Link-O-Rama: Spahn, Carlton, Grove … Moyer?

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* Hard as it may be to believe, here’s the complete list
of every left-handed pitcher in baseball history with more wins than
Jamie Moyer: Warren Spahn, Steve Carlton, Eddie Plank, Tom Glavine,
Lefty Grove, Randy Johnson, Tommy John, Jim Kaat, Eppa Rixey, Carl
Hubbell. All of which is made even more amazing by the fact that Moyer
had a 34-54 record when he turned 30 years old.

* A’s manager Bob Geren said yesterday
that Justin Duchscherer’s recovery from spring elbow surgery has been
delayed because of back problems, making him unlikely to return from
the disabled list before the All-Star break.

* On the other hand, it sounds like Kelvim Escobar will come off the DL this weekend despite struggling in last night’s rehab start at Triple-A.

* Ozzie Guillen continues to downplay the notion of Gordon Beckham joining the White Sox in the second half, saying:
“The last thing we worry about is Beckham, and I don’t know why people
in Chicago fell in love with this kid. He’s a great player, he’s going
to be in the big leagues, he’s going to be a big part of this
organization pretty soon. But we don’t have Beckham on our mind right
now. I don’t and I’m the one making the lineup. If we have Beckham
here, we’re in trouble.”

* Miguel Angel Sano, a 16-year-old shortstop from the Dominican Republic, is the latest stud international prospect to have MLB teams salivating.

Max Scherzer will not be ready for Opening Day

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Ten days ago Nationals ace Max Scherzer said he’d be ready for the start of the regular season. “I’m gonna do it,” Scherzer said.

[Ron Howard from “Arrested Development” voice] — No, he’s not:

Nationals manager Dusty Baker said that Max Scherzer is not on track to be the team’s opening day starter, and will most likely open the season as the third pitcher in the rotation.

He’s still projected to make it to the opening rotation, taking the hill, most likely, on Thursday April 6 against the Marlins. At least if the schedule doesn’t slip any more.

Scherzer, as you probably know, has a stress fracture in the knuckle of his right ring finger, which has messed with his preparation and has caused him to alter his grip a bit. As of now Stephen Strasburg will get the Opening Day nod.

Theo Epstein named The World’s Greatest Leader

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Fortune Magazine has put out a list of The World’s Greatest Leaders. Not the greatest business leaders, not the greatest leaders in a given industry, but the Greatest Leaders, full stop. The greatest according to Fortune: The Cubs’ Theo Epstein.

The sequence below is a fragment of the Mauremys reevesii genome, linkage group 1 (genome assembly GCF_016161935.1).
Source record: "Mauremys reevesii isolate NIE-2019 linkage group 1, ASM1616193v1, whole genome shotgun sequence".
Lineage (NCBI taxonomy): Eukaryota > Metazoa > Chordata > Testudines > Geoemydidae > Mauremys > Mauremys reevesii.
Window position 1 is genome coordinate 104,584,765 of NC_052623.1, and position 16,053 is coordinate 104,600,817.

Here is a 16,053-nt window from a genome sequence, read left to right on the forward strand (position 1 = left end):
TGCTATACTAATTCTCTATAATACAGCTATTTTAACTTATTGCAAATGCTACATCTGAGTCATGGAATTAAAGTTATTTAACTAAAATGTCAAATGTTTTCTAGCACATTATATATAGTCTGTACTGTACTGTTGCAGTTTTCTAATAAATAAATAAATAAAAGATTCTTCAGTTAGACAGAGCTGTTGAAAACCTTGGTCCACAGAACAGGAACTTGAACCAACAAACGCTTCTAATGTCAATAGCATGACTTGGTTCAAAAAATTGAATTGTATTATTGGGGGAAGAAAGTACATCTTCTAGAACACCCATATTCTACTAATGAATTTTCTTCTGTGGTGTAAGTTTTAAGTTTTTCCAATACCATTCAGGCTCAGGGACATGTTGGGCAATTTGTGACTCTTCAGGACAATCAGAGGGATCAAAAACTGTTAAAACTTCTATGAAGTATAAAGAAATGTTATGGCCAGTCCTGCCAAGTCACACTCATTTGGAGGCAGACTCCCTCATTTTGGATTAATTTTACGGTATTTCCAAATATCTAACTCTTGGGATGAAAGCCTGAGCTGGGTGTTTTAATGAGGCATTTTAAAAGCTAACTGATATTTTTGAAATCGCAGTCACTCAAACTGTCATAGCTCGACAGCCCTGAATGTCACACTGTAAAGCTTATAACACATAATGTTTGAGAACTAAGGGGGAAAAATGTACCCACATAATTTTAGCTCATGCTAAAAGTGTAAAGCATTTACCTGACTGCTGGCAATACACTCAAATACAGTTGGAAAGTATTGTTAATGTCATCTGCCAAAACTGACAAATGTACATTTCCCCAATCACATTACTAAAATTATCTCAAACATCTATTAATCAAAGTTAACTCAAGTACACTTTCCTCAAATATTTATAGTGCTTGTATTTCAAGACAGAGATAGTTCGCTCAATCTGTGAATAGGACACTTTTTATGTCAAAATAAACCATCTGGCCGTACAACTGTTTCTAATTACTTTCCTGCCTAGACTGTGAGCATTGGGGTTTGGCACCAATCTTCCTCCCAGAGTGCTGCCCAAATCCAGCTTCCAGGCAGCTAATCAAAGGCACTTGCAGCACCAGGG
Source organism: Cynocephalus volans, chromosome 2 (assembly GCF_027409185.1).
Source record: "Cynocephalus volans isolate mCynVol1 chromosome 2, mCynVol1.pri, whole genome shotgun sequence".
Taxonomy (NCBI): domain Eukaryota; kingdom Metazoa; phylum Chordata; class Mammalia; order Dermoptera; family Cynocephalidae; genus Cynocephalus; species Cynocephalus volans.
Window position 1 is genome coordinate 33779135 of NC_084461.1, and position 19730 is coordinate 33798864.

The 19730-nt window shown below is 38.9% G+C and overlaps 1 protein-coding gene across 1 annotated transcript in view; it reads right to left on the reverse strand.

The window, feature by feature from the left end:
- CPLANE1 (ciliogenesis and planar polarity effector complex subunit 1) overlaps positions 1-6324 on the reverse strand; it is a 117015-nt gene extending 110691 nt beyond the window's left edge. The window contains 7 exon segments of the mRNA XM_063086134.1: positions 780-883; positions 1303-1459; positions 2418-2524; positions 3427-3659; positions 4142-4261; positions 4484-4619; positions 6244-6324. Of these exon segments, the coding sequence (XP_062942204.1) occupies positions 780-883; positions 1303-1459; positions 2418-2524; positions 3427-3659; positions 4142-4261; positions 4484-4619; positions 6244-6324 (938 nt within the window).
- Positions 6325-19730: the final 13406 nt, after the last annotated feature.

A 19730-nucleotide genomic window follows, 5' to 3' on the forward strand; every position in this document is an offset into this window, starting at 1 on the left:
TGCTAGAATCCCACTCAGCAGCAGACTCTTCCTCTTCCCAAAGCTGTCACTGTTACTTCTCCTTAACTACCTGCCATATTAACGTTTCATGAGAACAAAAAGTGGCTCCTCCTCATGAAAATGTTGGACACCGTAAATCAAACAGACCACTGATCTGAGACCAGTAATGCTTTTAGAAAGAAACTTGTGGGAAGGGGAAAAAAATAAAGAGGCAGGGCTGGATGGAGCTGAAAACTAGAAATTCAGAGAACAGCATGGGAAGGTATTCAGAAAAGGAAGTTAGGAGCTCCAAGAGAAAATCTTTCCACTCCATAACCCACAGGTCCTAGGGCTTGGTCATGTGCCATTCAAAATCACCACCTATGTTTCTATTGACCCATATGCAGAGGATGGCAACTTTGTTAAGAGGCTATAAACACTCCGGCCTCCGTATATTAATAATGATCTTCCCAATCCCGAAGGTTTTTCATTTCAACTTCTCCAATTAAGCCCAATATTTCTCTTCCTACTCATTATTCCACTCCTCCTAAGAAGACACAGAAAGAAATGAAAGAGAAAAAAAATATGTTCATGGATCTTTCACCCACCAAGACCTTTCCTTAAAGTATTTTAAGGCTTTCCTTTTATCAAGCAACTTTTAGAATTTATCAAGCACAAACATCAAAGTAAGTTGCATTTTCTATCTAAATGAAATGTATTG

For some context, Pope Francis was third. Angela Merkel was 10th. Lebron James was the next greatest sports leader, ranked 11th. Take Fortune’s methodology with a grain of salt, however, given that it has John McCain above Merkel — what, exactly, does he lead now? — and Samantha Bee in the top 20.

So what makes Theo the world’s best leader according to Fortune?

The Cubs owe their success to a five-year rebuilding program that featured a concatenation of different leadership styles. The team thrived under the affable patience of owner Tom Ricketts, and, later, under the innovative eccentricity of manager Joe Maddon. But most important of all was the evolution of the club’s president for baseball operations, Theo Epstein, the wunderkind executive who realized he would need to grow as a leader in order to replicate in Chicago the success he’d had with the Boston Red Sox.

I don’t want to take anything away from what Theo has done — he’s a Hall of Fame executive already in my view — but I feel like maybe one needs to adjust for the fact that this is a baseball team we’re talking about. They’re the whole world to us and their brands are nationally and even world famous, but as an organization, sports teams are rather small. There are guys who run reasonably-sized HVAC companies with more employees than a baseball team and they don’t get the benefit of an antitrust exemption and a rule which allows them to get their pick of the best new employees if they had a bad year the year before.

Really, not trying to throw shade here, just thinking that being the spiritual father for 1.2 billion Catholics or running a foundation that serves 55 million needy children — like the woman who comes in at number 14 — is a bit of a tougher trick.

But this will make a great framed magazine article on Theo’s wall in Wrigley Field.